Alopiidae

Elasmobranch, Its Implications For Global, Parasitology, Diversity And, Naylor, G. J. P., Sc, Caira, J. N., Ct, Jensen, K., Ks, Rosana, K. A. M., Fl, White, W. T., Csiro, Tas, Last, P. R., Csiro & Tas, 2012, A Dna Sequence-Based Approach To The Identification Of Shark And Ray Species And Its Implications For Global Elasmobranch Diversity And Parasitology, Bulletin of the American Museum of Natural History 2012 (367), pp. 1-262: 51

publication ID

0003-0090

persistent identifier

http://treatment.plazi.org/id/BC76865D-1213-5700-FF76-FD90FBDF55EE

treatment provided by

Felipe

scientific name

Alopiidae
status

 

Alopiidae   (thresher sharks)

Alopias pelagicus   (pelagic thresher) ( fig. 35)

The analysis yielded a cluster with weak evidence of two subclusters. The range in pairwise differences among all 20 specimens was 0–12; the average was 6. One subcluster consisted of a total of 10 specimens collected from Borneo, Taiwan, the Philippines, and India. The range in pairwise differences among these specimens was 0–3. The second subcluster consisted of 10 specimens from the Gulf of Mexico and the Gulf of California, as well as one specimen from Taiwan. One of the samples from the Gulf of California was vouchered (GN5402 5 IBUNAM PE9512). The range in pairwise differences among these specimens was 0–7. The average of the pairwise differences between specimens in the two subclusters was 9.9. Although these results do not support the potential existence of a cryptic species of Alopias   off Baja California as suggested by Eitner (1995), they do provide some support for the existence of greater diversity in this genus than currently thought. We note that included here is a specimen (GN4309 5 JPAG 117B) treated by Compagno et al. (2005b) as the first record of A. vulpinus   from the Philippines, which clusters among specimens of A. pelagicus   . This result suggests that the identity of this specimen should be reconsidered.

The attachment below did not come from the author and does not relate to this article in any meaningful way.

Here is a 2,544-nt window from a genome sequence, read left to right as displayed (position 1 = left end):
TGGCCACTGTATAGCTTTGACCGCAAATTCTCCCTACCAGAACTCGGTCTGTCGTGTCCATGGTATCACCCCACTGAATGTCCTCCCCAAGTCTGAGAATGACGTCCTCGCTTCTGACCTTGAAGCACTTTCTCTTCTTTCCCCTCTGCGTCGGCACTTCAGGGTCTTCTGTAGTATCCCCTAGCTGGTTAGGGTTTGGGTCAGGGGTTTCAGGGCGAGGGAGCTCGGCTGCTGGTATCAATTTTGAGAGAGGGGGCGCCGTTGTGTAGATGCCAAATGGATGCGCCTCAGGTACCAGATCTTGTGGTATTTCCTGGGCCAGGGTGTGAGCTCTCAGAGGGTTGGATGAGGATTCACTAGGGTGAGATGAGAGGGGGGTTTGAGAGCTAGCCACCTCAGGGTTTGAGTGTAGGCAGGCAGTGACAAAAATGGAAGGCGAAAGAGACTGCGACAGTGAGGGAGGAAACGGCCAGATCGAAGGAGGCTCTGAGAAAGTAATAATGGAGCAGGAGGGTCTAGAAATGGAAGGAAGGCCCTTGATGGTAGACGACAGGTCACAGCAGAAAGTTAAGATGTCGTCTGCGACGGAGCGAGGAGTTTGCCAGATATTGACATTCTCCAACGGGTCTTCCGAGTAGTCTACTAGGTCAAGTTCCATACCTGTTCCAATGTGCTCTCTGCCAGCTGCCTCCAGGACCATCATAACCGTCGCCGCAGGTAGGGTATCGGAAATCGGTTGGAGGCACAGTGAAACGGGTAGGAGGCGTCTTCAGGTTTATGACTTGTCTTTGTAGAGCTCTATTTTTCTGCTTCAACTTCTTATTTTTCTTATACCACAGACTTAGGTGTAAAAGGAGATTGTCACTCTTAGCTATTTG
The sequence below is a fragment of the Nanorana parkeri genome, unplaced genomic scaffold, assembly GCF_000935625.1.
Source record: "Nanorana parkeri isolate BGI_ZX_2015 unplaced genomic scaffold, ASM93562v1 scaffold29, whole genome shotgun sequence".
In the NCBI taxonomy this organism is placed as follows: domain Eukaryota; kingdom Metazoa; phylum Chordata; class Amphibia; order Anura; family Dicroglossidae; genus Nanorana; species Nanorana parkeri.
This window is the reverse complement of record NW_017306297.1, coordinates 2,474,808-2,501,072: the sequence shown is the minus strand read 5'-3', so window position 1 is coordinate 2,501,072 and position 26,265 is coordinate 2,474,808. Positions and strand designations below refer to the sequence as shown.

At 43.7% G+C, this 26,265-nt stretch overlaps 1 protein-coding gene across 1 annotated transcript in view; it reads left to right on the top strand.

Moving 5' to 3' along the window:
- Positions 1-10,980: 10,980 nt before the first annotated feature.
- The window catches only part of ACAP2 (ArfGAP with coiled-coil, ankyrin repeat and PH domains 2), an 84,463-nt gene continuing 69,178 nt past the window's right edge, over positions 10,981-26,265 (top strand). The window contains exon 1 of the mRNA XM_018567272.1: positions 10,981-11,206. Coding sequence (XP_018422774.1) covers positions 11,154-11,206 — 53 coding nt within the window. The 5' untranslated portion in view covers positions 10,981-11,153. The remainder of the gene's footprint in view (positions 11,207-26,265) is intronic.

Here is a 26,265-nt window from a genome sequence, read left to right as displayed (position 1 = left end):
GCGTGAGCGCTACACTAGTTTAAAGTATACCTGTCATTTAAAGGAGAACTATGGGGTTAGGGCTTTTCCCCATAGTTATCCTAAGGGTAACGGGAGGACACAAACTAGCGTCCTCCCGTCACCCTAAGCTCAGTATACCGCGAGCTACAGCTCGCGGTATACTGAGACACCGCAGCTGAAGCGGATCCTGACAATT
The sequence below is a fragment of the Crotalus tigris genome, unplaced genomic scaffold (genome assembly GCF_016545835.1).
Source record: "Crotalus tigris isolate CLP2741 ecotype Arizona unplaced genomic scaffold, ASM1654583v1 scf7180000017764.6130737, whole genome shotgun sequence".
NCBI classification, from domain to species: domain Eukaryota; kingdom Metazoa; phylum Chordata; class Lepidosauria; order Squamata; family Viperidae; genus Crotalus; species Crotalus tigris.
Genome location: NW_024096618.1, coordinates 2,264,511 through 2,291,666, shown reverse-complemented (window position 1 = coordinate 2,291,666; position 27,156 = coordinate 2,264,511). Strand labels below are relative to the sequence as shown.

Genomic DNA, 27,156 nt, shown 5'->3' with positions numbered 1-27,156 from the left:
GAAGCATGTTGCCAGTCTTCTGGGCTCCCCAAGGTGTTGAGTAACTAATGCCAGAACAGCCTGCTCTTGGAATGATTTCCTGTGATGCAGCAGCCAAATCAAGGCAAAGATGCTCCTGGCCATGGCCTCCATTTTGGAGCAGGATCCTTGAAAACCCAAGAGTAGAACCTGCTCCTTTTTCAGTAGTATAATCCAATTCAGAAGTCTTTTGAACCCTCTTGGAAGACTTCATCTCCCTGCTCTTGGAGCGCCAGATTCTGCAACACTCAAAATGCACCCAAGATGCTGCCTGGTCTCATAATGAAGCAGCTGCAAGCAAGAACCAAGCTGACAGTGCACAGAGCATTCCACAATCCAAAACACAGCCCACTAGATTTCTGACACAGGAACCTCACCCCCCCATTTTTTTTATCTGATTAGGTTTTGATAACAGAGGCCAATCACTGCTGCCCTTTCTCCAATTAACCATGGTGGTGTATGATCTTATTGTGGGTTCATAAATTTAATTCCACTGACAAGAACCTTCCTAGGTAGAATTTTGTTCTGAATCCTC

Alopias vulpinus   (thresher shark) ( fig. 35)

The 11 specimens of this species included in the analysis were collected from both the western North Atlantic and the eastern Pacific oceans. While our analysis lacked representation from throughout much of the distribution of this species, it revealed no evidence of structure between the eastern and western regions of North America. The range in pairwise differences among specimens in this cluster was 0–2, with an average of 0.9. However, the average of the pairwise differences between specimens of A. vulpinus   and those identified as A. pelagicus   was 97.

Alopias superciliosus   (bigeye thresher) ( fig. 35)

Little difference was seen among the nine specimens in the analysis, which included specimens from Virginia, Florida, Taiwan, Senegal, Gulf of California, and the Philippines, and thus represented much of the global distribution of this species. The range in pairwise differences among these specimens was 0–8, with an average of pairwise differences of 2.8. For comparative purposes we note that the average of the pairwise differences between specimens of A. superciliosus   and those of A. pelagicus   was 120.1 and between specimens of A. superciliosus   and those of A. vulpinus   118.7.